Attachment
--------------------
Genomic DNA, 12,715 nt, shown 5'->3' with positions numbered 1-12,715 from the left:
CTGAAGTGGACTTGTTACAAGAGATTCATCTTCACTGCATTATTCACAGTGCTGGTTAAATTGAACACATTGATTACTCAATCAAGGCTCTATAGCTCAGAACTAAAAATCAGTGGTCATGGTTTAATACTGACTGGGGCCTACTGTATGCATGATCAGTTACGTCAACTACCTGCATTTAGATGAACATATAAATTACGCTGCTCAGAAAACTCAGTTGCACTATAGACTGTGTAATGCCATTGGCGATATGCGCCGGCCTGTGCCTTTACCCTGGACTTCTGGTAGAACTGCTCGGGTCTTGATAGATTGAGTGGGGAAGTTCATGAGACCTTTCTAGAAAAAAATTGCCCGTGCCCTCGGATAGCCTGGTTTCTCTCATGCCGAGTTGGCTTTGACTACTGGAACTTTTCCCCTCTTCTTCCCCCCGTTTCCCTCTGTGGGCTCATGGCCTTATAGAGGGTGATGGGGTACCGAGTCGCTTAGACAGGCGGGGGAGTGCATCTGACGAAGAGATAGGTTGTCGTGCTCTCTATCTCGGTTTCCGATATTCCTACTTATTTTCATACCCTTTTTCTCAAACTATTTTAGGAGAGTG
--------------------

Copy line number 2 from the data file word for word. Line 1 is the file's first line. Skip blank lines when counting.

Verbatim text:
CTGAAGTGGACTTGTTACAAGAGATTCATCTTCACTGCATTATTCACAGTGCTGGTTAAATTGAACACATTGATTACTCAATCAAGGCTCTATAGCTCAGAACTAAAAATCAGTGGTCATGGTTTAATACTGACTGGGGCCTACTGTATGCATGATCAGTTACGTCAACTACCTGCATTTAGATGAACATATAAATTACGCTGCTCAGAAAACTCAGTTGCACTATAGACTGTGTAATGCCATTGGCGATATGCGCCGGCCTGTGCCTTTACCCTGGACTTCTGGTAGAACTGCTCGGGTCTTGATAGATTGAGTGGGGAAGTTCATGAGACCTTTCTAGAAAAAAATTGCCCGTGCCCTCGGATAGCCTGGTTTCTCTCATGCCGAGTTGGCTTTGACTACTGGAACTTTTCCCCTCTTCTTCCCCCCGTTTCCCTCTGTGGGCTCATGGCCTTATAGAGGGTGATGGGGTACCGAGTCGCTTAGACAGGCGGGGGAGTGCATCTGACGAAGAGATAGGTTGTCGTGCTCTCTATCTCGGTTTCCGATATTCCTACTTATTTTCATACCCTTTTTCTCAAACTATTTTAGGAGAGTG